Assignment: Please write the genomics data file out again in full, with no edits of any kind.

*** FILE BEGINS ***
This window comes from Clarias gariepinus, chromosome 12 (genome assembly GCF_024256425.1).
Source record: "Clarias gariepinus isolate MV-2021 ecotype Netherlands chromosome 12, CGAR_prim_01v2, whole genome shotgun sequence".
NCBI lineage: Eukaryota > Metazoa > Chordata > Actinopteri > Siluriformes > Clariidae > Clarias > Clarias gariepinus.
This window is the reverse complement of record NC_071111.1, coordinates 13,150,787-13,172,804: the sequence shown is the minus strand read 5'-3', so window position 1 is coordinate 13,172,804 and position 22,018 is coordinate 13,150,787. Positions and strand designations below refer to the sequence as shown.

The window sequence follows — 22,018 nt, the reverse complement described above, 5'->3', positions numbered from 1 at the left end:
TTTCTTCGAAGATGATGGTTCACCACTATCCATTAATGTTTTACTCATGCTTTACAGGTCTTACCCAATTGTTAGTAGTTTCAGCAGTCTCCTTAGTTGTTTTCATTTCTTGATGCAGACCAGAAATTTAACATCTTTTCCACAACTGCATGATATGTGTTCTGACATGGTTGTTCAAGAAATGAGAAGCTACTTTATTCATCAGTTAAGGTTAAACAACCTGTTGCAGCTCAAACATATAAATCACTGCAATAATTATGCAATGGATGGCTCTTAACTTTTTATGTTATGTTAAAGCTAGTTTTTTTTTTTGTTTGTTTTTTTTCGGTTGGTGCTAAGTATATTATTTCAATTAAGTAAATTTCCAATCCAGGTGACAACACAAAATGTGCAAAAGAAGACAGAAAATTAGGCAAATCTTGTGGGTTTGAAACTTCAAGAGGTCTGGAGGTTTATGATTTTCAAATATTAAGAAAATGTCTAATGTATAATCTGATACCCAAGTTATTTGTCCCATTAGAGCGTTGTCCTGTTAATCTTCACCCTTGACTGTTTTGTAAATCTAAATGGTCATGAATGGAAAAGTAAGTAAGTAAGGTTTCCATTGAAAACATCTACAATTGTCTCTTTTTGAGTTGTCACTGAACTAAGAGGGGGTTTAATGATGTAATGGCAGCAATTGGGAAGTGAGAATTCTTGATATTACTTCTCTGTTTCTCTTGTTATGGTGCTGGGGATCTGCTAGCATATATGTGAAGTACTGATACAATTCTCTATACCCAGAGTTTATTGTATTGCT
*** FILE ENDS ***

This window comes from Clarias gariepinus, chromosome 12 (genome assembly GCF_024256425.1).
Source record: "Clarias gariepinus isolate MV-2021 ecotype Netherlands chromosome 12, CGAR_prim_01v2, whole genome shotgun sequence".
NCBI lineage: Eukaryota > Metazoa > Chordata > Actinopteri > Siluriformes > Clariidae > Clarias > Clarias gariepinus.
This window is the reverse complement of record NC_071111.1, coordinates 13,150,787-13,172,804: the sequence shown is the minus strand read 5'-3', so window position 1 is coordinate 13,172,804 and position 22,018 is coordinate 13,150,787. Positions and strand designations below refer to the sequence as shown.

The window sequence follows — 22,018 nt, the reverse complement described above, 5'->3', positions numbered from 1 at the left end:
TTTCTTCGAAGATGATGGTTCACCACTATCCATTAATGTTTTACTCATGCTTTACAGGTCTTACCCAATTGTTAGTAGTTTCAGCAGTCTCCTTAGTTGTTTTCATTTCTTGATGCAGACCAGAAATTTAACATCTTTTCCACAACTGCATGATATGTGTTCTGACATGGTTGTTCAAGAAATGAGAAGCTACTTTATTCATCAGTTAAGGTTAAACAACCTGTTGCAGCTCAAACATATAAATCACTGCAATAATTATGCAATGGATGGCTCTTAACTTTTTATGTTATGTTAAAGCTAGTTTTTTTTTTTGTTTGTTTTTTTTCGGTTGGTGCTAAGTATATTATTTCAATTAAGTAAATTTCCAATCCAGGTGACAACACAAAATGTGCAAAAGAAGACAGAAAATTAGGCAAATCTTGTGGGTTTGAAACTTCAAGAGGTCTGGAGGTTTATGATTTTCAAATATTAAGAAAATGTCTAATGTATAATCTGATACCCAAGTTATTTGTCCCATTAGAGCGTTGTCCTGTTAATCTTCACCCTTGACTGTTTTGTAAATCTAAATGGTCATGAATGGAAAAGTAAGTAAGTAAGGTTTCCATTGAAAACATCTACAATTGTCTCTTTTTGAGTTGTCACTGAACTAAGAGGGGGTTTAATGATGTAATGGCAGCAATTGGGAAGTGAGAATTCTTGATATTACTTCTCTGTTTCTCTTGTTATGGTGCTGGGGATCTGCTAGCATATATGTGAAGTACTGATACAATTCTCTATACCCAGAGTTTATTGTATTGCT